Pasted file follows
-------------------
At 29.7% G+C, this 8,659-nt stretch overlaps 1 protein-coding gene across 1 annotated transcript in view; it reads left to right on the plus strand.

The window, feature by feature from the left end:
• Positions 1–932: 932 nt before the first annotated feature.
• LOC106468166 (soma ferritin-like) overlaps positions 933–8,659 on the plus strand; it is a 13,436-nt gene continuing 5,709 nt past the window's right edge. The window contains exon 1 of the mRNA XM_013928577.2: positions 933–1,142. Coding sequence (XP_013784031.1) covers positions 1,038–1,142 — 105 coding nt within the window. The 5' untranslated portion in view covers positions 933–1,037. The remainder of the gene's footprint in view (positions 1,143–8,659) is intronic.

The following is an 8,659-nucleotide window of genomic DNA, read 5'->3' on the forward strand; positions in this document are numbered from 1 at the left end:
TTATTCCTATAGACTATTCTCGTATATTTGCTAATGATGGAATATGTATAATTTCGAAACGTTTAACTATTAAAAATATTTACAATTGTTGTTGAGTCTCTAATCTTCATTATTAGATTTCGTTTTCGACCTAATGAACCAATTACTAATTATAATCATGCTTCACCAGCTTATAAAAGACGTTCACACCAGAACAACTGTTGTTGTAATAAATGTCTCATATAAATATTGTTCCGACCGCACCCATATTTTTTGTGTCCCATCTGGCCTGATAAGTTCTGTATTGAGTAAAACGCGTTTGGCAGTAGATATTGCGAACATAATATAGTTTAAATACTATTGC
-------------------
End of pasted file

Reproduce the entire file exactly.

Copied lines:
At 29.7% G+C, this 8,659-nt stretch overlaps 1 protein-coding gene across 1 annotated transcript in view; it reads left to right on the plus strand.

The window, feature by feature from the left end:
• Positions 1–932: 932 nt before the first annotated feature.
• LOC106468166 (soma ferritin-like) overlaps positions 933–8,659 on the plus strand; it is a 13,436-nt gene continuing 5,709 nt past the window's right edge. The window contains exon 1 of the mRNA XM_013928577.2: positions 933–1,142. Coding sequence (XP_013784031.1) covers positions 1,038–1,142 — 105 coding nt within the window. The 5' untranslated portion in view covers positions 933–1,037. The remainder of the gene's footprint in view (positions 1,143–8,659) is intronic.

The following is an 8,659-nucleotide window of genomic DNA, read 5'->3' on the forward strand; positions in this document are numbered from 1 at the left end:
TTATTCCTATAGACTATTCTCGTATATTTGCTAATGATGGAATATGTATAATTTCGAAACGTTTAACTATTAAAAATATTTACAATTGTTGTTGAGTCTCTAATCTTCATTATTAGATTTCGTTTTCGACCTAATGAACCAATTACTAATTATAATCATGCTTCACCAGCTTATAAAAGACGTTCACACCAGAACAACTGTTGTTGTAATAAATGTCTCATATAAATATTGTTCCGACCGCACCCATATTTTTTGTGTCCCATCTGGCCTGATAAGTTCTGTATTGAGTAAAACGCGTTTGGCAGTAGATATTGCGAACATAATATAGTTTAAATACTATTGC